SSE cometh amidst a blizzard of acronyms

Recent developments seem to indicate that the long-mooted introduction of Substantive Search and Examination (SSE) into the South African legal system is finally occurring. To this end, the patent legal fraternity was invited a short while ago to a joint briefing held by the Companies and Intellectual Property Commission (CIPC) and European Patent Office (EPO). Here the EPO Examiners who have been assisting the CIPC in capacity-building laid out their progress on this front, along with their expectation for things to come.

The EPO and CIPC have been working together under a Memorandum of Understanding (MoU) to train would-be South African Examiners. This process has happened in two phases, starting in 2018, and is projected to extend into a third phase ending in 2024. At present, the phases of assistance have involved training and mentorship for South African Trainee Examiners (TEs), along with providing them with search tools and guideline documents modelled closely on European equivalents (eg: the ESPACENET search tool and Guidelines for Examination in the European Patent Office: The 45-odd TEs come from a number of technical backgrounds, and are reported to have taken well to the instruction provided.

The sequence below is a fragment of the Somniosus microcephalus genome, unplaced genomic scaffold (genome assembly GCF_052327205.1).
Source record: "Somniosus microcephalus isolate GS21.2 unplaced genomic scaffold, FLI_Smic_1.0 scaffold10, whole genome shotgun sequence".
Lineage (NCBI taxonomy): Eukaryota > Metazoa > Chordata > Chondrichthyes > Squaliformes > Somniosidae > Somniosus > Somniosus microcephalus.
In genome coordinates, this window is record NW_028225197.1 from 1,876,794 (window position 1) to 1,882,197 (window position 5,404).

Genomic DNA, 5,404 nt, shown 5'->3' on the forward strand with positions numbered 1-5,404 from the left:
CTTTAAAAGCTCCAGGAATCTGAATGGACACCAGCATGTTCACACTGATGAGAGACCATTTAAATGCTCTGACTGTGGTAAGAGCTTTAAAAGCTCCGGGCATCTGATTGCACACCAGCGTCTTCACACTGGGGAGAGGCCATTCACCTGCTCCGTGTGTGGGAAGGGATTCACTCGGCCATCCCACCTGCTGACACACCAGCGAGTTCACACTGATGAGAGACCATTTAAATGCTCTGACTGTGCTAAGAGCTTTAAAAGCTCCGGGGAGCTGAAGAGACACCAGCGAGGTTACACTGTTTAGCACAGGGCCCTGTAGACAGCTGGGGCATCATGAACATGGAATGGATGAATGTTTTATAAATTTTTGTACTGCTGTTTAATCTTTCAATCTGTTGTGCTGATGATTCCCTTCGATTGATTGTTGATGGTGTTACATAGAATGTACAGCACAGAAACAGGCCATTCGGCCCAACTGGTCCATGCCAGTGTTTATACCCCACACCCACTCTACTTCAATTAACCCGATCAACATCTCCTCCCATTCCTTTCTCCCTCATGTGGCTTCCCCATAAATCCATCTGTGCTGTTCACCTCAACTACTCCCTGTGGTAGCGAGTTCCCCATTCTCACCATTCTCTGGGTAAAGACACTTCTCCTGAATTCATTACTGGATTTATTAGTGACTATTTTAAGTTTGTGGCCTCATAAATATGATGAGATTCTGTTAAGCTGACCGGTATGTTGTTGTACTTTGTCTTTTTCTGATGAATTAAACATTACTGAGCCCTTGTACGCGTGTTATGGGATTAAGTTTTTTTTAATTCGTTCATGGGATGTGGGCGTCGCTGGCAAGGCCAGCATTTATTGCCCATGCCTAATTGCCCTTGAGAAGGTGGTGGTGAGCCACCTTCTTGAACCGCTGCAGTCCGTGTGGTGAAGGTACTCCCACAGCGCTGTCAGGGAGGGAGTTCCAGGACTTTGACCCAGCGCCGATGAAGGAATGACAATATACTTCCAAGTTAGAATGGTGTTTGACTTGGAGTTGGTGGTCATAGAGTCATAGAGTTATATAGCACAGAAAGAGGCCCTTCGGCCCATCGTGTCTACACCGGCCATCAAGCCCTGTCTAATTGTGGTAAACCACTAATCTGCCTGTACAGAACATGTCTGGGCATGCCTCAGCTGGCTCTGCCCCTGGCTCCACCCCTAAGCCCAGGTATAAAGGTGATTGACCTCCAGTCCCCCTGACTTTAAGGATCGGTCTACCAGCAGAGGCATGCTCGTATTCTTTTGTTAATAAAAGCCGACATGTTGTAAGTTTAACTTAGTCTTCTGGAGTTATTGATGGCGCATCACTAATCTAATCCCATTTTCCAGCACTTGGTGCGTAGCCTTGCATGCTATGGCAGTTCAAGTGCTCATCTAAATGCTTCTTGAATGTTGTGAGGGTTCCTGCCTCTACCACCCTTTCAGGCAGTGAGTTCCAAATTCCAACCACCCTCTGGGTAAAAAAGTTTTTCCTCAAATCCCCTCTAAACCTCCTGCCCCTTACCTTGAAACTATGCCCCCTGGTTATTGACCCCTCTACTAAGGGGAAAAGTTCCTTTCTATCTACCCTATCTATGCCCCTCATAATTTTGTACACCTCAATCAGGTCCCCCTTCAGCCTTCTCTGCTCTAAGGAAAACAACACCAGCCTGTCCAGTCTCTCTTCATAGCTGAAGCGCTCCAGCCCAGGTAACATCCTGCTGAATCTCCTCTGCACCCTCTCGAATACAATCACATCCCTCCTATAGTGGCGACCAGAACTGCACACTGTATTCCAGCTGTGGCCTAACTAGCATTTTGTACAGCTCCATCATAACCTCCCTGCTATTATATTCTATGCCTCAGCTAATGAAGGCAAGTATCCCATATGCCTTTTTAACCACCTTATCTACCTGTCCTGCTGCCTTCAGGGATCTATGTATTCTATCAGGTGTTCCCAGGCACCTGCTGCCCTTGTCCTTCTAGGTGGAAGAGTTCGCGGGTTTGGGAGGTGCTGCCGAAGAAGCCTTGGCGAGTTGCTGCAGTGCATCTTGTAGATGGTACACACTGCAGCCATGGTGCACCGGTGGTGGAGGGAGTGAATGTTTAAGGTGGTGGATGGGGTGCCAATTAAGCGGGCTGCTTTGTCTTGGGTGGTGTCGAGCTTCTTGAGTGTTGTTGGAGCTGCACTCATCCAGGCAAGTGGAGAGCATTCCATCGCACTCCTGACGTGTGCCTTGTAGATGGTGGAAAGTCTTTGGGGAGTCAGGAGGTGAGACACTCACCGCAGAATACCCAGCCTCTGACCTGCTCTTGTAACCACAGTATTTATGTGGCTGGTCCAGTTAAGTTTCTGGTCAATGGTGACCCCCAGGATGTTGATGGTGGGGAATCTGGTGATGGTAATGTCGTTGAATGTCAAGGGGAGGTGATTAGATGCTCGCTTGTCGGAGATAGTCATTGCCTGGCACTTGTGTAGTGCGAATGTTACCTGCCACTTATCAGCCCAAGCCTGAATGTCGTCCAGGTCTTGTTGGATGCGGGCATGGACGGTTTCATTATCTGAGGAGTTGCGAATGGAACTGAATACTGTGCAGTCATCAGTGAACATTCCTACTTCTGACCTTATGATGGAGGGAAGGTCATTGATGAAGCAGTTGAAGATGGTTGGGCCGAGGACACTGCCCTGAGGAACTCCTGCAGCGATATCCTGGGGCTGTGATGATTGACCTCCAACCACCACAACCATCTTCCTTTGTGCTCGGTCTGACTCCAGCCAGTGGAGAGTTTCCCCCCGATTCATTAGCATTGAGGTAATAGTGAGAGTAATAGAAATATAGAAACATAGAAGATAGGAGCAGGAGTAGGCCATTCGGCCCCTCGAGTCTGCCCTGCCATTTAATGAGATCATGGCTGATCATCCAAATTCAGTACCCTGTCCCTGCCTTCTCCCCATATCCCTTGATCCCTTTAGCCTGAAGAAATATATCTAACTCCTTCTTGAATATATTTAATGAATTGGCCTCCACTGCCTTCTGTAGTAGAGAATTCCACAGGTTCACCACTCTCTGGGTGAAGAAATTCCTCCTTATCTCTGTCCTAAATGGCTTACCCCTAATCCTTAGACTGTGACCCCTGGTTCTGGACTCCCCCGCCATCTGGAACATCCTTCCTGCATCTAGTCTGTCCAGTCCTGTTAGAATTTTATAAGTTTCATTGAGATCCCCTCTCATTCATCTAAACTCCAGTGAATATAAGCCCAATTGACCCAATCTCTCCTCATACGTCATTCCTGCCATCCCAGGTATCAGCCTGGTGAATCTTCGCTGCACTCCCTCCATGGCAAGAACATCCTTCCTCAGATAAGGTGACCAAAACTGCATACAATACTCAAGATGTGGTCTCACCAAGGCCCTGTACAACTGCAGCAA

With this progress in hand, the CIPC and EPO have now thrown the door open to local patent firms to participate in non-binding SSE. In this process, selected South African complete applications and PCT national phase applications entering South Africa are to be flagged by participating firms and sent to the CIPC. The TEs will then conduct substantive search and examination and issue a non-binding, non-official report on the merits of the application. The local attorney handling the case is then to respond as if an official Office Action were issued, as in other countries with SSE. This mock SSE process is intended to continue even as the actual process of formal acceptance and publication proceeds as normal. The idea here is that the TEs will gain valuable experience and instruction from interacting with real South African patent attorneys. Local patent firms will, in turn, be able to get to grips with the process of SSE as it will eventually be rolled out in South Africa and, it is hoped, allow for local law and practice to be properly incorporated into the process. The much talked-about plan to roll SSE out piecemeal has, it seems, been dropped in favour of this approach.

As to when full, binding SSE will come to our shores: the CIPC has remained tight-lipped on this front, but has again mentioned that a suitable amendment Bill is in the works. The EPO Examiners involved have also provided reassurance that they don’t expect any future Act to substantively change our existing patent law beyond introducing SSE. From the timelines provided by the CIPC, it can be guessed that such an Act is expected to be signed into law sometime in the next few years. Until then, the South African patent legal fraternity will be allowed to engage with a mock version of SSE in preparation for the real thing.